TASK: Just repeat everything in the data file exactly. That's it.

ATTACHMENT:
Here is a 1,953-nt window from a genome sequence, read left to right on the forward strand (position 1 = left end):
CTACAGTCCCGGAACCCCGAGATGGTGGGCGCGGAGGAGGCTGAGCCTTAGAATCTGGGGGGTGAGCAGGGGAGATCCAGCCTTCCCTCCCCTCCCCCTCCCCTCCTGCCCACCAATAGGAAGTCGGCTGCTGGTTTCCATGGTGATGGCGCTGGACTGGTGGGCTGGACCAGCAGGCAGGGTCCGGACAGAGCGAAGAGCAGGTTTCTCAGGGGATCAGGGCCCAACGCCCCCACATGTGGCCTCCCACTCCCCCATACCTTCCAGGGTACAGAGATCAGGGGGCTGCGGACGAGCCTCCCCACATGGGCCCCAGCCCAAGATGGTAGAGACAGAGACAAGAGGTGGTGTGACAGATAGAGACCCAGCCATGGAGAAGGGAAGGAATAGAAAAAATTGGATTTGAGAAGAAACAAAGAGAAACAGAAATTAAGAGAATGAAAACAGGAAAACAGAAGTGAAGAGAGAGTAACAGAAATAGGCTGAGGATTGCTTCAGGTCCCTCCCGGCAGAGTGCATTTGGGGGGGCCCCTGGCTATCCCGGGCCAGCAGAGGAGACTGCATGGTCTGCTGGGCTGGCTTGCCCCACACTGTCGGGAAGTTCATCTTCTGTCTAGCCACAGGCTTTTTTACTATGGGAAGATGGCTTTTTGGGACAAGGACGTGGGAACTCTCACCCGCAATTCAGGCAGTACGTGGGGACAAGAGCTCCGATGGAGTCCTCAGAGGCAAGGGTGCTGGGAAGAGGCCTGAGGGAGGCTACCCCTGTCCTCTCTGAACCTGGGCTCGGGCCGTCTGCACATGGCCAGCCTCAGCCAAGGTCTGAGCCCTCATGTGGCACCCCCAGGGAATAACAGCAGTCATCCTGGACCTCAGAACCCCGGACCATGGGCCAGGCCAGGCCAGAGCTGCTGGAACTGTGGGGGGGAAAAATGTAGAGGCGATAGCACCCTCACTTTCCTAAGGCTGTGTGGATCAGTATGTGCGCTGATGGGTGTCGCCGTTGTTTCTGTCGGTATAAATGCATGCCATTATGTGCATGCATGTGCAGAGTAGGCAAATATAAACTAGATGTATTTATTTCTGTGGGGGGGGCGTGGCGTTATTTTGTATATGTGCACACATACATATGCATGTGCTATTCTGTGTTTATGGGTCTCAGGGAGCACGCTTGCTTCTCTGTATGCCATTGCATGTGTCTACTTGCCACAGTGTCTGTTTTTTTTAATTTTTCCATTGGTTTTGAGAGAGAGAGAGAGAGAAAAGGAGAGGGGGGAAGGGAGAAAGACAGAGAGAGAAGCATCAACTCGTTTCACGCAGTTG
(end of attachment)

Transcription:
Here is a 1,953-nt window from a genome sequence, read left to right on the forward strand (position 1 = left end):
CTACAGTCCCGGAACCCCGAGATGGTGGGCGCGGAGGAGGCTGAGCCTTAGAATCTGGGGGGTGAGCAGGGGAGATCCAGCCTTCCCTCCCCTCCCCCTCCCCTCCTGCCCACCAATAGGAAGTCGGCTGCTGGTTTCCATGGTGATGGCGCTGGACTGGTGGGCTGGACCAGCAGGCAGGGTCCGGACAGAGCGAAGAGCAGGTTTCTCAGGGGATCAGGGCCCAACGCCCCCACATGTGGCCTCCCACTCCCCCATACCTTCCAGGGTACAGAGATCAGGGGGCTGCGGACGAGCCTCCCCACATGGGCCCCAGCCCAAGATGGTAGAGACAGAGACAAGAGGTGGTGTGACAGATAGAGACCCAGCCATGGAGAAGGGAAGGAATAGAAAAAATTGGATTTGAGAAGAAACAAAGAGAAACAGAAATTAAGAGAATGAAAACAGGAAAACAGAAGTGAAGAGAGAGTAACAGAAATAGGCTGAGGATTGCTTCAGGTCCCTCCCGGCAGAGTGCATTTGGGGGGGCCCCTGGCTATCCCGGGCCAGCAGAGGAGACTGCATGGTCTGCTGGGCTGGCTTGCCCCACACTGTCGGGAAGTTCATCTTCTGTCTAGCCACAGGCTTTTTTACTATGGGAAGATGGCTTTTTGGGACAAGGACGTGGGAACTCTCACCCGCAATTCAGGCAGTACGTGGGGACAAGAGCTCCGATGGAGTCCTCAGAGGCAAGGGTGCTGGGAAGAGGCCTGAGGGAGGCTACCCCTGTCCTCTCTGAACCTGGGCTCGGGCCGTCTGCACATGGCCAGCCTCAGCCAAGGTCTGAGCCCTCATGTGGCACCCCCAGGGAATAACAGCAGTCATCCTGGACCTCAGAACCCCGGACCATGGGCCAGGCCAGGCCAGAGCTGCTGGAACTGTGGGGGGGAAAAATGTAGAGGCGATAGCACCCTCACTTTCCTAAGGCTGTGTGGATCAGTATGTGCGCTGATGGGTGTCGCCGTTGTTTCTGTCGGTATAAATGCATGCCATTATGTGCATGCATGTGCAGAGTAGGCAAATATAAACTAGATGTATTTATTTCTGTGGGGGGGGCGTGGCGTTATTTTGTATATGTGCACACATACATATGCATGTGCTATTCTGTGTTTATGGGTCTCAGGGAGCACGCTTGCTTCTCTGTATGCCATTGCATGTGTCTACTTGCCACAGTGTCTGTTTTTTTTAATTTTTCCATTGGTTTTGAGAGAGAGAGAGAGAGAAAAGGAGAGGGGGGAAGGGAGAAAGACAGAGAGAGAAGCATCAACTCGTTTCACGCAGTTG